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Alicante Bouschet

Ripening Alicante Bouschet grapes in the Barossa Valley vineyard that provides the fruit for Bink Wines.

 

All the way with 
Alicante Bouschet

 

By Koen Janssens, Bink Wines, South Australia

 

The Background

Alicante Bouschet, or Alicante Henri Bouschet, has been widely grown since it was first cultivated by French viticulturist Henri Bouschet in 1866. It is a cross between Petit Bouschet and Grenache. The Petit Bouschet grape (itself a cross of the very old variety Teinturier du Cher and Aramon) was created by Henri Bouschet’s father Louis Bouschet. The result was a grape with deep colour and of higher quality than Teinturier du Cher. Several varieties of Alicante Bouschet were produced of varying quality.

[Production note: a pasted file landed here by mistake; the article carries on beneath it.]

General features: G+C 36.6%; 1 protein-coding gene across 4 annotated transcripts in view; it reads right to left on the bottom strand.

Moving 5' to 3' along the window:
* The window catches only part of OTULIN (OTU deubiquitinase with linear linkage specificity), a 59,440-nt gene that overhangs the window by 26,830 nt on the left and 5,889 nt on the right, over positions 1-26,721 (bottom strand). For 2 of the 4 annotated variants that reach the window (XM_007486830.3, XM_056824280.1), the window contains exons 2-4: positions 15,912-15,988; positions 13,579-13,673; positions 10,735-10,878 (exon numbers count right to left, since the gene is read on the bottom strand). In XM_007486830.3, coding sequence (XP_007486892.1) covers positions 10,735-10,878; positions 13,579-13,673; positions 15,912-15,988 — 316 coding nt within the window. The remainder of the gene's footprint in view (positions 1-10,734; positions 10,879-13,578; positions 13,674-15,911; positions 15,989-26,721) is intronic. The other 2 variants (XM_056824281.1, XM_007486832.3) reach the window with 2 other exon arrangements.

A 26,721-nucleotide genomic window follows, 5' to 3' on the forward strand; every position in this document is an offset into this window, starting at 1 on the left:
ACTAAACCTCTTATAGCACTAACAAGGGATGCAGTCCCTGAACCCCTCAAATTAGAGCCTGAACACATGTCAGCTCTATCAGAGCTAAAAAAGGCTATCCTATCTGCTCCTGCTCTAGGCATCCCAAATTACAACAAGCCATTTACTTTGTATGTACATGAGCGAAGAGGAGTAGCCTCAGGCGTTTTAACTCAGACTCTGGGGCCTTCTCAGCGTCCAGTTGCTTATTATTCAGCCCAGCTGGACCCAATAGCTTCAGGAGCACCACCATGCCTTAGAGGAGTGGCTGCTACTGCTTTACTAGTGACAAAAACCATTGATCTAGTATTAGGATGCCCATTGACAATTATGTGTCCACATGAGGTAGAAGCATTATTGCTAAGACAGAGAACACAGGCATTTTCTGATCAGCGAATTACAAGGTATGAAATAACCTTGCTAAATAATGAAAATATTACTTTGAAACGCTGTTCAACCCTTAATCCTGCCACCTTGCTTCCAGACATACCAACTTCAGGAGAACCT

The variety’s high yields and easy maintenance encouraged its popularity among French wine growers, especially following the phylloxera outbreak that ravaged the nation’s vineyards in the late 1800s. By the end of the 19th Century, there were Alicante Bouschet plantings in Bordeaux, Burgundy, Loire Valley and Alentejo in Portugal.
In the latter half of the 20th Century, Alicante Bouschet developed a reputation for producing uninspiring wines that lacked varietal distinction. Modern producers in Europe are working hard to change people’s perception of the variety and prove that, when grown properly, it is capable of making great wine that is fruity, fresh and balanced. However, its ability to ripen and produce large crops very early in the season can come at the expense of alcoholic strength.

 

Koen Janssens, from Bink Wines.

 

Alicante is a teinturier